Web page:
Before that let us know more about Bhishma. To know more about Bhishma we have to know about his grandfather King Pratipa. Once when King Pratipa was meditating on the bank of the river Ganges and mumbling prayers, the Ganges, in the form of an exceedingly beautiful woman, approached him and asked him to make love to her. But Pratipa refused to comply with her wishes in spite of her adamant requests, as he felt it was not in accordance with his own principle. But Ganga was so adamant that she rose from the water and sat on the right thigh of the royal ascetic.

The King was embarrassed and he told her thus:—”Oh sweet girl, who are you? Do you realize what a sinful deed you have done? Why did you sat on my thigh without seeking my permission? The right thigh is for the daughter, daughter in law and the wife or for the son. Since you have thus sat on my right thigh, you shall be the wife of my son when one is born to me.”


First of all I must appreciate that time poets or writers thinking the resemblance of Ganges with teenage girl. She is happy at times but become moody for some reason or another. To increase its acceptance among Indians and making it less polluted they imagined the river Ganges as goddess. But, I was really shocked to know a beautiful lady/girl without any introduction, without any hesitation directly sat on the right thigh of the royal ascetic. King Pratipa was aged then and he would not become a prey of Ganga as his testosterone was in lower side. King Pratipa also rose about her family background and marital status. He accepted her as daughter and mentioned that the right thigh is for daughter. King Pratipa then applied a unique strategy to accept her as daughter in law.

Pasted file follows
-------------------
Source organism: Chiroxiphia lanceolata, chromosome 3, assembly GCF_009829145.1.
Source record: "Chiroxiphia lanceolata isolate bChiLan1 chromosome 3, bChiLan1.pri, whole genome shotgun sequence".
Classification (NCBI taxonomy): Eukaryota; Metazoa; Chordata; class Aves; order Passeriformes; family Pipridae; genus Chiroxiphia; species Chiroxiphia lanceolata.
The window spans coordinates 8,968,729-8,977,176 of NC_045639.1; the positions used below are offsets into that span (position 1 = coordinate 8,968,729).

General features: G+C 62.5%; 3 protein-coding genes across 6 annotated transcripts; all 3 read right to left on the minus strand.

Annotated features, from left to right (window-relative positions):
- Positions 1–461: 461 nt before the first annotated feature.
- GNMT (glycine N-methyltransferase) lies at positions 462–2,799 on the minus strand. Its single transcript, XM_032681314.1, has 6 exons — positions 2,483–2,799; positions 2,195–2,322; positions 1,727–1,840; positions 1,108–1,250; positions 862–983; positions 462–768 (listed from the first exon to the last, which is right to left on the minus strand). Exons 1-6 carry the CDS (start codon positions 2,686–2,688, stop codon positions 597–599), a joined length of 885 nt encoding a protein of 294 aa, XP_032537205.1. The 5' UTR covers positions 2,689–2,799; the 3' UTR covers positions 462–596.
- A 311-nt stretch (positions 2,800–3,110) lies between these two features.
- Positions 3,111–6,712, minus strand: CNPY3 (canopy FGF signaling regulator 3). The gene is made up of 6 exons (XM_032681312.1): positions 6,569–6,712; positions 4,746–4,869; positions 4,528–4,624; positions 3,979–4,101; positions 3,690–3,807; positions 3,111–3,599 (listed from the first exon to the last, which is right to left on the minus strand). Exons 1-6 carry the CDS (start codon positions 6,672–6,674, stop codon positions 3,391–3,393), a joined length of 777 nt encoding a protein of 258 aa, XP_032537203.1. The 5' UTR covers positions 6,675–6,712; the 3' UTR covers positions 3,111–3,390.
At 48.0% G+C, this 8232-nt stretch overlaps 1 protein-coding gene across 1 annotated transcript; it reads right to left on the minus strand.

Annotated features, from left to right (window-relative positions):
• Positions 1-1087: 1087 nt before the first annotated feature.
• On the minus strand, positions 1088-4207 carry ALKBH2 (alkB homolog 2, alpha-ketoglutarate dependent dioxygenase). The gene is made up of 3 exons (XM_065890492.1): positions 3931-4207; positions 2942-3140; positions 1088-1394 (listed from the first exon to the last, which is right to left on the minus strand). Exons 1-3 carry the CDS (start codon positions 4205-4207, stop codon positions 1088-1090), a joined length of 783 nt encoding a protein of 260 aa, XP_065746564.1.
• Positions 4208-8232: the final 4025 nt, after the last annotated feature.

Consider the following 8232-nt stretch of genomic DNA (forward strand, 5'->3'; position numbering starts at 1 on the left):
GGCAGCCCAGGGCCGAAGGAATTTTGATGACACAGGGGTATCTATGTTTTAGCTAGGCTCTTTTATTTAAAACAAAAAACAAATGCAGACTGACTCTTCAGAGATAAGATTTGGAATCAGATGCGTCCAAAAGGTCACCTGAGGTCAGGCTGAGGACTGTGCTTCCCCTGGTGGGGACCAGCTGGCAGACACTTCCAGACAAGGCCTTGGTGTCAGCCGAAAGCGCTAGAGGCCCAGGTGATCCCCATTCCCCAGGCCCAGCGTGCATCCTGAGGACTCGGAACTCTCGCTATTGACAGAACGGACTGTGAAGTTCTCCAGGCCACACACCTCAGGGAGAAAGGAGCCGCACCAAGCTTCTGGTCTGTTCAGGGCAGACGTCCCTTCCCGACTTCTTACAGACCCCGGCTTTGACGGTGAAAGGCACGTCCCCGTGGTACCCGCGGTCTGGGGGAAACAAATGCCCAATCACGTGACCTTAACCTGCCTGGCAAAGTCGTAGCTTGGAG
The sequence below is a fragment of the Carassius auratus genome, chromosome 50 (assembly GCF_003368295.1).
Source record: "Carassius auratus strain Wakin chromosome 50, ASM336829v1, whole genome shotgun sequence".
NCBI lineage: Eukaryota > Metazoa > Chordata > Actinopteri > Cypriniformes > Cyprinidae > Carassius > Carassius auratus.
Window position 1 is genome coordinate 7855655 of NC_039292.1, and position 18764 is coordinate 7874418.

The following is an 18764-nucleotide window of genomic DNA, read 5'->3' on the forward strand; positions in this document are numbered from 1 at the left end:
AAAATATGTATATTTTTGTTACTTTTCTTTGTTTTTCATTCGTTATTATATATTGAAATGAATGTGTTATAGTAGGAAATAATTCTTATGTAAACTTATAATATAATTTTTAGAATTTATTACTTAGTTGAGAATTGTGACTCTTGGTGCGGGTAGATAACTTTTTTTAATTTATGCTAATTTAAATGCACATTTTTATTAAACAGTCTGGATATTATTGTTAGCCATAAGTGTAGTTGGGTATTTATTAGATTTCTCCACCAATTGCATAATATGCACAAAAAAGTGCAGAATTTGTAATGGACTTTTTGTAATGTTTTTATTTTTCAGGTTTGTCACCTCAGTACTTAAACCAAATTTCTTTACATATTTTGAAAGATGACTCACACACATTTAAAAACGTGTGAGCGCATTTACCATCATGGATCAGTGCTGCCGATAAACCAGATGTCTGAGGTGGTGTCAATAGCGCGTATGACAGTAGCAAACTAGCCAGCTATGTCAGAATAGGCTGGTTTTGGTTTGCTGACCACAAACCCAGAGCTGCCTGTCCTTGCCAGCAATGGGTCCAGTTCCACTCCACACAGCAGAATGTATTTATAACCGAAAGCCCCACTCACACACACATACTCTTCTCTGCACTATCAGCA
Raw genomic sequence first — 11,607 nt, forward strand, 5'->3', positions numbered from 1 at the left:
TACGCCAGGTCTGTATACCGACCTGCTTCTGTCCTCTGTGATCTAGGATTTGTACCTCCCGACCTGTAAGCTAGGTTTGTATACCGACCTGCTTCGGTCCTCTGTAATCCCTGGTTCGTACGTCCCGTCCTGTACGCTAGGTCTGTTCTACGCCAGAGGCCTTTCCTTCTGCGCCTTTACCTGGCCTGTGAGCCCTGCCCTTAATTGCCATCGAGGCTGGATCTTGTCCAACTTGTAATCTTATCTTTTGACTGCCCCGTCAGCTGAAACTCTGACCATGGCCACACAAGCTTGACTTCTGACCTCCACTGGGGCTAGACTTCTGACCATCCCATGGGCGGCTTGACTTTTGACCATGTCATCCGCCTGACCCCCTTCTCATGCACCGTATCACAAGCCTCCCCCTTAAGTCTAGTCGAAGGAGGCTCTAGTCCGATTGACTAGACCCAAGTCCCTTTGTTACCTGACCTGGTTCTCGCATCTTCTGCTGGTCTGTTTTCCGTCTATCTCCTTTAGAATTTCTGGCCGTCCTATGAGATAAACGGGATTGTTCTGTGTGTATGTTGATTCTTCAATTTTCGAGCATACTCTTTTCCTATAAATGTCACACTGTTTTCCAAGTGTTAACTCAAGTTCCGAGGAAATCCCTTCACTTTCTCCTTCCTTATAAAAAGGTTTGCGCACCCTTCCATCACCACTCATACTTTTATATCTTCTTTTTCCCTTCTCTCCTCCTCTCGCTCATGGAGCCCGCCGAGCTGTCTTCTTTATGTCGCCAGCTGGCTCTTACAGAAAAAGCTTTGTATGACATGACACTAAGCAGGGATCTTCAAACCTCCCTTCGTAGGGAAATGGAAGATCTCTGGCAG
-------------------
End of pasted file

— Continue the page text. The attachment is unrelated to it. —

Finally, she proposed to her that she may marry his son and become his daughter-in-law. Ganga agreed on condition that Pratipa’s son should not know of her identity and should never question about his activity. Pratipa agreed, after that Ganga disappeared in the river. After some time Pratipa blessed with a son named Santanu. When Santanu grown up Pratipa decided to spend the rest of his life in forests and calling his son and gave him all advice and added “Son, perhaps a girl may come to you and if she comes accept her as your wife. Do not ask her about her identity and activity. By making her your truthful wife you will acquire a great many benefits.”

He was later to marry Ganga and became the father of Bhishma. Pratipa, thereafter, delegated the kingdom to his son and after accomplishment severe penance in the forests attained divyaloka.

(2nd Skandha, Devi Bhagavata, Puranic Encyclopedia).

My analysis says that to make the epic believable and attaching river Ganges with Aryan Civilization the writer/writers have tried hard. To establish river Ganges as goddess and mother of stalwart Bhishma of ‘Bharat Dynasty’ they have added many stories (whether those are real or imaginary-I do not know).

Also read Niyoga- Sperm donation in ancient India